NORMAN, Okla. — So where does Baker Mayfield sit with the 929 people who vote on the Heisman Trophy?
Saturday’s display at Kansas — not the 257 yards, not the three touchdowns on 20-of-30 passing, but the cursing and lewd gesturing at the Jayhawks’ sideline in a 41-3 victory — wasn’t a visual many of them will forget any time soon.
But will they hold it against the Oklahoma quarterback when it comes time to cast their vote for the 83rd Heisman?
Last week, straw polls around the nation showed Mayfield is likely to run away with this year’s award. Heisman ballots will be emailed less than a week from now, on Nov. 27. Votes are due on Dec. 4 — two days after Mayfield’s Sooners play in the Big 12 championship game in Arlington, Texas, almost assuredly against TCU. The trophy will be handed over that following weekend on Saturday, Dec. 9, in Times Square.
If the No. 4 Sooners beat the Mountaineers and Horned Frogs before then, they are a solid bet to return to the College Football Playoff for the second time in three years. Heisman voters may have a knee-jerk reaction, but surely the selection committee won’t hold Mayfield’s actions against Oklahoma’s postseason worth.
“For me, it’s not about the individual goals,” Mayfield said Monday night. “It’s about moving forward and having our team ready to win ballgames. So it’s good to see that, although my actions have directly affected this program and I’ve represented it the wrong way … it’s good to see that people are forgiving, or giving us the opportunity to move forward and I haven’t completely tarnished the OU name. …
“It’s good to know people have an open mind and are giving us a chance to prove that.”
Still, here’s a headline: A small faction of voters already held Mayfield’s antics against him long before he showed a national television audience a different side of himself in Lawrence.
That faction adheres to the “integrity” clause in the Heisman’s mission statement, and, right or wrong, thinks it’s important enough to omit him entirely from their ballot. Whether it was a drunken February arrest in Fayetteville, Ark., or his brash flag-planting at Ohio Stadium or goofy trash-talking at Baylor or zinging pregame throws off TCU helmets, it seems “Mayfield Fatigue” is a real thing for some voters.
And that’s OK. Each Heisman voter is entitled to his or her own definition of “most outstanding.” Some may include integrity, morality and character, and some may not. It certainly didn’t cost Troy Smith or Cam Newton or Jameis Winston or a handful of others. Their Heisman wins were products of some of the most lopsided votes in the history of the award. Smith, who got financial help from a booster early in his career, received the highest percentage of votes ever (91.6 percent).
“If I could go back,” Mayfield said, “I’d completely do it differently. But I can’t do that. I can only move forward now and show people that’s not who I want to be.”
Should voters hold it against Mayfield for directing F-bombs and crotch grabs at his opponent on national television?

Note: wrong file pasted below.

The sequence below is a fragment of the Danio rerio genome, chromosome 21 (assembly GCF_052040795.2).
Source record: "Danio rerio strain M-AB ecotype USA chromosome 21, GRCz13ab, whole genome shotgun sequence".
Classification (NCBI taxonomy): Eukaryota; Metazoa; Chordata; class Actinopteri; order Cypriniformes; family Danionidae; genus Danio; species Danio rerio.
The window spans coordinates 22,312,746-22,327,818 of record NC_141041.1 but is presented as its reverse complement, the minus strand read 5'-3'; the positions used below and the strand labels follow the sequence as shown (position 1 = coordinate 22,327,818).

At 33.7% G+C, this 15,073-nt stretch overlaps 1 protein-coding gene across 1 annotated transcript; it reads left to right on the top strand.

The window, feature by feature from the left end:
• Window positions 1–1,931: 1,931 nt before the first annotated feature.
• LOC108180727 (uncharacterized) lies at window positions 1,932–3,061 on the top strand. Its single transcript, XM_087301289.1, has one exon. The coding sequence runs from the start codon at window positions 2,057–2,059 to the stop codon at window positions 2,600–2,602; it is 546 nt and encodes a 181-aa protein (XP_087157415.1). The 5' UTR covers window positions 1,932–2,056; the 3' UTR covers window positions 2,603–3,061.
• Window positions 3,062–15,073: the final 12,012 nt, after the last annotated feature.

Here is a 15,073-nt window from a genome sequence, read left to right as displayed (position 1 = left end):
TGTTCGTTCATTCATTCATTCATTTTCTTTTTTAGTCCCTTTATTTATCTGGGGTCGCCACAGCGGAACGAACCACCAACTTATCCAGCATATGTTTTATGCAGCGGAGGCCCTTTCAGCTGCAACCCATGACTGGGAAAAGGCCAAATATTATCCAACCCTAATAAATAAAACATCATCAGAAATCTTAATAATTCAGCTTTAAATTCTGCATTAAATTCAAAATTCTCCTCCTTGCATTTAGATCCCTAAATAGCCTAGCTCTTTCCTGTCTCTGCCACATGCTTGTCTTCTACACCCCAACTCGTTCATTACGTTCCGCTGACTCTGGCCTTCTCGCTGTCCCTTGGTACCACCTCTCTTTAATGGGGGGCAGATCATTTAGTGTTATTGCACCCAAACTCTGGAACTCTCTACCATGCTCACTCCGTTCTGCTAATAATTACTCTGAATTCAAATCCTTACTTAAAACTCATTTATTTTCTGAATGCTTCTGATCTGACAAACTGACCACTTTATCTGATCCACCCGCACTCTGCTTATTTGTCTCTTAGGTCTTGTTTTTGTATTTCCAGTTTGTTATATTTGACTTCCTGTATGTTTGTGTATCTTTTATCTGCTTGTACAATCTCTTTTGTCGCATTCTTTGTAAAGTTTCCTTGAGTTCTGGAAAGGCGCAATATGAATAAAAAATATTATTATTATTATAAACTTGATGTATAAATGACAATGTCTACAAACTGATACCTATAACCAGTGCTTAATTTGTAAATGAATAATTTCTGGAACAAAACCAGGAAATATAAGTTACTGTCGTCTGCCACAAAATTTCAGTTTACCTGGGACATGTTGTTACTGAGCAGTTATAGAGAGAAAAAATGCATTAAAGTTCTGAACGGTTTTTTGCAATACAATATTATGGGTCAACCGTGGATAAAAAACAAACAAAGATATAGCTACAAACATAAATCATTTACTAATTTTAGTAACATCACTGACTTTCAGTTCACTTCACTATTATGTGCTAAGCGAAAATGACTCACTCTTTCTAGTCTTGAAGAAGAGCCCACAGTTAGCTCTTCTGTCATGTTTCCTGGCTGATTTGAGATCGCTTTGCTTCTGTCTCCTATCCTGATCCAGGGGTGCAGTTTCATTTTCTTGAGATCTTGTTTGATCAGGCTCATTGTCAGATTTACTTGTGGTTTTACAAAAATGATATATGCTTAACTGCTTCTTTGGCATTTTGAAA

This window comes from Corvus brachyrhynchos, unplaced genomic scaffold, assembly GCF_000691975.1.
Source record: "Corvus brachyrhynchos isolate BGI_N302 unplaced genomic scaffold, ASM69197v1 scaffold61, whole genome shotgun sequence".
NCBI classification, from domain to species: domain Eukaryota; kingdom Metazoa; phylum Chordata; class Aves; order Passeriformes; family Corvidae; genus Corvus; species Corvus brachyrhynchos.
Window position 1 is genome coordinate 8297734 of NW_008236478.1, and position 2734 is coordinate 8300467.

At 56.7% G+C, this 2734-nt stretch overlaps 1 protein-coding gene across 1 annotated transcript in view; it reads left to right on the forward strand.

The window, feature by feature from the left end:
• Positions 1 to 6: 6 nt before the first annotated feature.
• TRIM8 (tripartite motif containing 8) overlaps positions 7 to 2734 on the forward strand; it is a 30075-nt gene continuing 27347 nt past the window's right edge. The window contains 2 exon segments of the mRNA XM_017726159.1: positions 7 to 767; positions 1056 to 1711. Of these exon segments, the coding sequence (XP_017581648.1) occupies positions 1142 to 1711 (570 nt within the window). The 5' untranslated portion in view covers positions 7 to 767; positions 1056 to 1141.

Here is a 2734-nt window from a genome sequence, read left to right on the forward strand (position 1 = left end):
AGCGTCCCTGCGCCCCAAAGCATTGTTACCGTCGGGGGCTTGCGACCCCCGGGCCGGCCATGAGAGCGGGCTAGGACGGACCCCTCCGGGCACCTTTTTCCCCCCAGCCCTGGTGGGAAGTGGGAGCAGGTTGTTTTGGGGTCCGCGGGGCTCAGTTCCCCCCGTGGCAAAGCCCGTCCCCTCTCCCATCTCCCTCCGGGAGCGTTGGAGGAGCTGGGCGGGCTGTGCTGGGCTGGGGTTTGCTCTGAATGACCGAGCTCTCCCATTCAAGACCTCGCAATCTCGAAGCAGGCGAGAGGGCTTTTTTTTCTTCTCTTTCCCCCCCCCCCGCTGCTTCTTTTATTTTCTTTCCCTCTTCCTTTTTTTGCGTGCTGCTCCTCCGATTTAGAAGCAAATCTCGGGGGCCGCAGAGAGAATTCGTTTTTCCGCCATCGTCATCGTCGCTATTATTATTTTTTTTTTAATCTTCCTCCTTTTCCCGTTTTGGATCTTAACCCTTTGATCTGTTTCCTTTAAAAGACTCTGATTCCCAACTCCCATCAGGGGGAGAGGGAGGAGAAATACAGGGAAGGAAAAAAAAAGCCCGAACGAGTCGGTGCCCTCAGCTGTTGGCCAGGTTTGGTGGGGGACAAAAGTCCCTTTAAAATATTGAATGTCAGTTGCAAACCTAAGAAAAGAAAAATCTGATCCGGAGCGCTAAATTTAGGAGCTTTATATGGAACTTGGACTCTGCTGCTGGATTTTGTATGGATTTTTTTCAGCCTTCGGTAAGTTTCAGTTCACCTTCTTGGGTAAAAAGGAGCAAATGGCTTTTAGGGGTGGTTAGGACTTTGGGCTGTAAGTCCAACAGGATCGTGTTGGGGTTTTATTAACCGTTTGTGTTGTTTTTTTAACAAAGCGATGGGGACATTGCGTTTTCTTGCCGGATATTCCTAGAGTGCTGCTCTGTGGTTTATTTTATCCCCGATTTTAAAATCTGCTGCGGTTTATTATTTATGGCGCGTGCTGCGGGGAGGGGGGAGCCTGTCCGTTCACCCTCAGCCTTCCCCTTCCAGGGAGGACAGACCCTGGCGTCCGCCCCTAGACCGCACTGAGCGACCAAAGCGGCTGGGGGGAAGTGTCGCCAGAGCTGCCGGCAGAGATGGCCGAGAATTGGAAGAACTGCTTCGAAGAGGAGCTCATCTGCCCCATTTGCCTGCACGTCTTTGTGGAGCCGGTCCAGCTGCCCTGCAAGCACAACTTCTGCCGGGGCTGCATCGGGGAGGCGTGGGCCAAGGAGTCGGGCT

Or, in light of coach Lincoln Riley’s decision to suspend Mayfield for the start of this Saturday’s season-finale against West Virginia and strip his star quarterback of his captaincy (Mayfield won’t start but will play after Riley has deemed his absence on Senior Day has lasted long enough), should voters who once figured Mayfield was a Heisman lock reconsider their ballot?
“Difficult for me to say,” Riley said. “I know the kid good enough to know that he’s a really good person. Again, I think if we’re judging the Heisman on kids that haven’t made mistakes, we’re going to have a hard time finding very many candidates.
“Baker is a good person. He’s never done anything to hurt anybody. He’s owned up to his mistakes like a young man should. I think in that way he’s been a great example as he had things happen that he wishes he could take back. That’s part of life. That’s part of growing.”
Both Riley, during his regular weekly news briefing, and Mayfield, who missed the usual late morning media session and instead spoke after practice, choked up when discussing their relationship. Riley needed nearly more than 30 seconds to compose himself, while Mayfield stopped several times.
If anything, this incident seems to have strengthened that bond.
“No matter how long I go coaching, whatever the rest of my career ends up being like, I don’t know that I’ll ever have a player that’s as special to me as he is,” Riley said. “We’ve been through a lot together. He’s a tremendous teammate. He’s the best football player in America. He’s got a great heart that a lot of people don’t get a chance to see like I do. And I’m proud as hell to be his coach.”
“He’s a guy that’s very special to me,” Mayfield said of Riley. “He’s like a father figure to me. … He knows me as good as anybody in the world. It’s a special relationship. But he nailed it on the head today. We’ve been through a lot together, ups and downs.
“I actually understand it,” Mayfield said. “I knew that something needed to be done. Of all things, I feel worse now because of the spot that I put them in. It’s not something that your coach wants to do, but there’s necessary things and punishments and consequences for actions like I did on Saturday.”